This Orgasm Myth Is Out Of Control

Photographed by Lauren Perlstein.
We knew that Sigmund Freud had some pretty outdated ideas about sex (and female sexuality, in particular), but this theory takes the cake. Apparently, Freudian theory suggested that clitoral orgasms were not only inferior to vaginal orgasms, but also that clitoral orgasms were linked to mental health issues.

Unfortunately, many researchers took that theory and ran with it. But thankfully, a new study has refuted that claim.

The study, published last month in the Journal of Sexual Medicine, examined whether or not there's a link between the "type" of orgasm (clitoral or vaginal) women have and mental health. As author Nicole Prause told Research Gate, researchers brought 88 female participants into a lab to take a series of computer tests that measured mental well-being, with a focus on depression and anxiety. The tests included a series of both sexual and non-sexual films. The participants also disclosed whether they had recently experienced clitoral or vaginal orgasms.

While the study found that women who had recently experienced clitoral orgasms were more responsive to erotic films, there was no evidence that there's a scientific difference between clitoral and vaginal orgasms, nor was there evidence for a link to mental health. In other words, clitoral orgasms were not found to be scientifically inferior and types of orgasms also had no scientific link to mental health. (Of course, your orgasm preference is your own.)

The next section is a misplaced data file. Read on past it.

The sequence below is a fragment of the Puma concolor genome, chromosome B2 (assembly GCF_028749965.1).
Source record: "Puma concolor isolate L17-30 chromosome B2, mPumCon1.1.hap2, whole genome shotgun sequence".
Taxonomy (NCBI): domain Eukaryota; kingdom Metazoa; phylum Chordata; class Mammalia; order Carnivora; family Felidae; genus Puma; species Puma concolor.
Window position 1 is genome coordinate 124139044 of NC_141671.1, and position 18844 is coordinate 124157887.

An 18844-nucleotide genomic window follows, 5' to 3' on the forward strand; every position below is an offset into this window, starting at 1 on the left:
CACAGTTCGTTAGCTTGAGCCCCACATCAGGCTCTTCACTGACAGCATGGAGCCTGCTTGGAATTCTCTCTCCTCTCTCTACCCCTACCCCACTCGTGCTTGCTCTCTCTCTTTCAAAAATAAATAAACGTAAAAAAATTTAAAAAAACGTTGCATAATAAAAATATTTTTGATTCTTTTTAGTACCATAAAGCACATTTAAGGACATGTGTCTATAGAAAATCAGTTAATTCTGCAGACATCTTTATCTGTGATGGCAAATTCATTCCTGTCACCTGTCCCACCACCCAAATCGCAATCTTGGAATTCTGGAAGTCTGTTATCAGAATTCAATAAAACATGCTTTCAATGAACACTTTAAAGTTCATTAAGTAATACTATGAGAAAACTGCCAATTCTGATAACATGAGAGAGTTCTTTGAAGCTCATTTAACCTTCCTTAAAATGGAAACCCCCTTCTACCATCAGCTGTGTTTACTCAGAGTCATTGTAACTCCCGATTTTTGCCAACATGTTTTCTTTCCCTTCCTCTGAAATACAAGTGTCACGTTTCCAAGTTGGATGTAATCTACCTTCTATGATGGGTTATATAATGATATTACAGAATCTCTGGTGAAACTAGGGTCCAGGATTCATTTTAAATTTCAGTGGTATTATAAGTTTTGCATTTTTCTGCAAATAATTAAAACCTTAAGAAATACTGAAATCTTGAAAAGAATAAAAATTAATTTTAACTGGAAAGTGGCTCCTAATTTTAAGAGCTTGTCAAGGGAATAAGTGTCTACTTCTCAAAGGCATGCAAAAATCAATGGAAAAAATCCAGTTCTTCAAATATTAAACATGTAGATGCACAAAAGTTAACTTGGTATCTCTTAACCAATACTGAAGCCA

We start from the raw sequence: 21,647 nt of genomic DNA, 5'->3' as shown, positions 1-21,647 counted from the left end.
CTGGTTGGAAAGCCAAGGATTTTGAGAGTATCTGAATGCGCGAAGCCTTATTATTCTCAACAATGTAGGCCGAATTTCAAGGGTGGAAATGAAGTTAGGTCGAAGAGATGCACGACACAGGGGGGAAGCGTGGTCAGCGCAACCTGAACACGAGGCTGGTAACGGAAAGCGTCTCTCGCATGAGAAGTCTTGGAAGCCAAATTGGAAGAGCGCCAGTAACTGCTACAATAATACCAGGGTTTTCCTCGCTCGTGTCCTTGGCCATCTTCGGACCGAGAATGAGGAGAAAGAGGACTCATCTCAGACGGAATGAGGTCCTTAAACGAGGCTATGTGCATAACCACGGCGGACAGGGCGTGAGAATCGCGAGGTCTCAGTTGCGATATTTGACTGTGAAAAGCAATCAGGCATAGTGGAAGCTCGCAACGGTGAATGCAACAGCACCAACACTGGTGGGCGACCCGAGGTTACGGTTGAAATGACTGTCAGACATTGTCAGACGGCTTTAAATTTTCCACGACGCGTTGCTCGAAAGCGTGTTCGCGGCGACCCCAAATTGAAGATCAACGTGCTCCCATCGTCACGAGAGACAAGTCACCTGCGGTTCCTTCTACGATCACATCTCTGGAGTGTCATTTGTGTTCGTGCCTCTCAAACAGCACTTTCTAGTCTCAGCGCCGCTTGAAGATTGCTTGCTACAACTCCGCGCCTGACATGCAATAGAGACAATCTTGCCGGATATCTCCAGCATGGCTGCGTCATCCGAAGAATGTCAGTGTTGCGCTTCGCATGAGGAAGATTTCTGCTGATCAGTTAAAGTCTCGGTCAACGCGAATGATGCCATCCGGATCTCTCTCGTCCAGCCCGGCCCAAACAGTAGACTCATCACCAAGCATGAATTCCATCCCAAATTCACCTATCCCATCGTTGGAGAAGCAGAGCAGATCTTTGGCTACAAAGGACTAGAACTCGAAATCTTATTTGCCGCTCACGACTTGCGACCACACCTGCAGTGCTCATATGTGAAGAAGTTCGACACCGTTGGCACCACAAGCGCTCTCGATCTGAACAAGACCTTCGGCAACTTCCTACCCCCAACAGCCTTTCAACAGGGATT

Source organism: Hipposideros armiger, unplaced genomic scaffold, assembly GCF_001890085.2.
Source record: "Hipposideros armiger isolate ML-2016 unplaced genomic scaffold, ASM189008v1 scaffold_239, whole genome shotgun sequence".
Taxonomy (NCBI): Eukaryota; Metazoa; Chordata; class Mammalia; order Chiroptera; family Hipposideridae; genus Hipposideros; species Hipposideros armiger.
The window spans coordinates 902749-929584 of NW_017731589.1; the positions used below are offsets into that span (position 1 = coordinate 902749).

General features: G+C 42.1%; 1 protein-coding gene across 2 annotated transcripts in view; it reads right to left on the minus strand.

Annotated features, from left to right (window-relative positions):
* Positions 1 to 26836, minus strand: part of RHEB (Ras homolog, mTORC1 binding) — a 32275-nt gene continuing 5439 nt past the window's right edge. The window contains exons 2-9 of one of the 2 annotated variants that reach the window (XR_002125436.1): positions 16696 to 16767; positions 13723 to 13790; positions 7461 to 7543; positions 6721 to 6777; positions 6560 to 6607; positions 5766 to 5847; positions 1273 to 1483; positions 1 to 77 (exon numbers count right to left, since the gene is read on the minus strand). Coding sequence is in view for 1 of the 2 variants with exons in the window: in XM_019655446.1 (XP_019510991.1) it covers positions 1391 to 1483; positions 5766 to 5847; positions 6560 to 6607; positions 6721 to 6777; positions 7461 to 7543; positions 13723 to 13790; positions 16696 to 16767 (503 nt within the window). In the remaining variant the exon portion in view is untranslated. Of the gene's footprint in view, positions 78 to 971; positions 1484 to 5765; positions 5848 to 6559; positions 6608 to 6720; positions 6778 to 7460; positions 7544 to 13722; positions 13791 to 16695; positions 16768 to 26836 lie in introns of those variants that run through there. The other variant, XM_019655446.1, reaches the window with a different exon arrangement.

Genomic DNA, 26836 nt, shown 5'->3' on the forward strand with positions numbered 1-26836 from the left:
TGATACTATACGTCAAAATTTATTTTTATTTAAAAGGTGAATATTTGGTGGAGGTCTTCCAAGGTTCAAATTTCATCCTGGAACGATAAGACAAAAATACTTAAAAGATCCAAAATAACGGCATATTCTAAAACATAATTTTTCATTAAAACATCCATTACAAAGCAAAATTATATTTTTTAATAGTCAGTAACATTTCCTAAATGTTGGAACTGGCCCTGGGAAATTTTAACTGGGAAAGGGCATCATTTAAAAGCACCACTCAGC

Sure, Freud's theories have been disproven before, but it's nice to have official confirmation that clitoral orgasms are not linked to mental health problems. After all, orgasms are a great thing. We're not here for anyone shaming women for having them — regardless of the type.
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